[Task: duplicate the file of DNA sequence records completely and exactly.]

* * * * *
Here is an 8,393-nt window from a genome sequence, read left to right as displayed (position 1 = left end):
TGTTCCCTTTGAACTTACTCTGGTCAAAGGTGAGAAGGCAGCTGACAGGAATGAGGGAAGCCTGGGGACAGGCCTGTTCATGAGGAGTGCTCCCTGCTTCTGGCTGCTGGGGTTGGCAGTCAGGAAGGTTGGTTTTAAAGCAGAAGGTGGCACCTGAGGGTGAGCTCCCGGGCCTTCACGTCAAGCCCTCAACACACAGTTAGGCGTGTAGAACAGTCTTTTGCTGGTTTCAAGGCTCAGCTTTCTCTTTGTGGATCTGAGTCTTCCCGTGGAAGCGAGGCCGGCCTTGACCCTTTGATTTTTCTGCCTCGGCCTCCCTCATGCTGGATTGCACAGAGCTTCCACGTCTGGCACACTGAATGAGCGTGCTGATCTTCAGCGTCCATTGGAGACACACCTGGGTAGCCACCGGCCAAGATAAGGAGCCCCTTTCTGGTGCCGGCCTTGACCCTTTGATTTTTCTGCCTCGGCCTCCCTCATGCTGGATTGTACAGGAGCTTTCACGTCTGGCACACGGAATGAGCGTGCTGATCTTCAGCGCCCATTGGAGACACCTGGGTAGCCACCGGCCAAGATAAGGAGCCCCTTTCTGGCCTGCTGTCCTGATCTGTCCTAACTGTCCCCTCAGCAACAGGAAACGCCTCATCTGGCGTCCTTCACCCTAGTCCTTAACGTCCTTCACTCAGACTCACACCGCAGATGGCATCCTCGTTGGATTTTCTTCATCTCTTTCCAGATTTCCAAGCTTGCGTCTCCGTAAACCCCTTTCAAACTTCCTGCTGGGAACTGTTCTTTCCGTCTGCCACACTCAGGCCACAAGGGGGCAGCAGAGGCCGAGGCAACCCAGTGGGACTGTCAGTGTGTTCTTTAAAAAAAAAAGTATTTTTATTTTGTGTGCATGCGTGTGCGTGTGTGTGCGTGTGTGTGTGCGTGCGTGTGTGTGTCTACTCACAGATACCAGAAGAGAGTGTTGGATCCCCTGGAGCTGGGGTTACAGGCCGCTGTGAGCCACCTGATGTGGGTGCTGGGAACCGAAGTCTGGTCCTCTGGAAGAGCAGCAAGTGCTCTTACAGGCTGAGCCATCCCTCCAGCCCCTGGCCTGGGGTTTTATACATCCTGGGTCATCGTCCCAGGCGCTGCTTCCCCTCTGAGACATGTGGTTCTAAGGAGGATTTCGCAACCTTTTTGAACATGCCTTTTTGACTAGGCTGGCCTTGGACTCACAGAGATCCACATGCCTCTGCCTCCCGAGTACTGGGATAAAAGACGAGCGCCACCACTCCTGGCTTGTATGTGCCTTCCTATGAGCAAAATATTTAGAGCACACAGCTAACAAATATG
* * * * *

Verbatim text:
Here is an 8,393-nt window from a genome sequence, read left to right as displayed (position 1 = left end):
TGTTCCCTTTGAACTTACTCTGGTCAAAGGTGAGAAGGCAGCTGACAGGAATGAGGGAAGCCTGGGGACAGGCCTGTTCATGAGGAGTGCTCCCTGCTTCTGGCTGCTGGGGTTGGCAGTCAGGAAGGTTGGTTTTAAAGCAGAAGGTGGCACCTGAGGGTGAGCTCCCGGGCCTTCACGTCAAGCCCTCAACACACAGTTAGGCGTGTAGAACAGTCTTTTGCTGGTTTCAAGGCTCAGCTTTCTCTTTGTGGATCTGAGTCTTCCCGTGGAAGCGAGGCCGGCCTTGACCCTTTGATTTTTCTGCCTCGGCCTCCCTCATGCTGGATTGCACAGAGCTTCCACGTCTGGCACACTGAATGAGCGTGCTGATCTTCAGCGTCCATTGGAGACACACCTGGGTAGCCACCGGCCAAGATAAGGAGCCCCTTTCTGGTGCCGGCCTTGACCCTTTGATTTTTCTGCCTCGGCCTCCCTCATGCTGGATTGTACAGGAGCTTTCACGTCTGGCACACGGAATGAGCGTGCTGATCTTCAGCGCCCATTGGAGACACCTGGGTAGCCACCGGCCAAGATAAGGAGCCCCTTTCTGGCCTGCTGTCCTGATCTGTCCTAACTGTCCCCTCAGCAACAGGAAACGCCTCATCTGGCGTCCTTCACCCTAGTCCTTAACGTCCTTCACTCAGACTCACACCGCAGATGGCATCCTCGTTGGATTTTCTTCATCTCTTTCCAGATTTCCAAGCTTGCGTCTCCGTAAACCCCTTTCAAACTTCCTGCTGGGAACTGTTCTTTCCGTCTGCCACACTCAGGCCACAAGGGGGCAGCAGAGGCCGAGGCAACCCAGTGGGACTGTCAGTGTGTTCTTTAAAAAAAAAAGTATTTTTATTTTGTGTGCATGCGTGTGCGTGTGTGTGCGTGTGTGTGTGCGTGCGTGTGTGTGTCTACTCACAGATACCAGAAGAGAGTGTTGGATCCCCTGGAGCTGGGGTTACAGGCCGCTGTGAGCCACCTGATGTGGGTGCTGGGAACCGAAGTCTGGTCCTCTGGAAGAGCAGCAAGTGCTCTTACAGGCTGAGCCATCCCTCCAGCCCCTGGCCTGGGGTTTTATACATCCTGGGTCATCGTCCCAGGCGCTGCTTCCCCTCTGAGACATGTGGTTCTAAGGAGGATTTCGCAACCTTTTTGAACATGCCTTTTTGACTAGGCTGGCCTTGGACTCACAGAGATCCACATGCCTCTGCCTCCCGAGTACTGGGATAAAAGACGAGCGCCACCACTCCTGGCTTGTATGTGCCTTCCTATGAGCAAAATATTTAGAGCACACAGCTAACAAATATG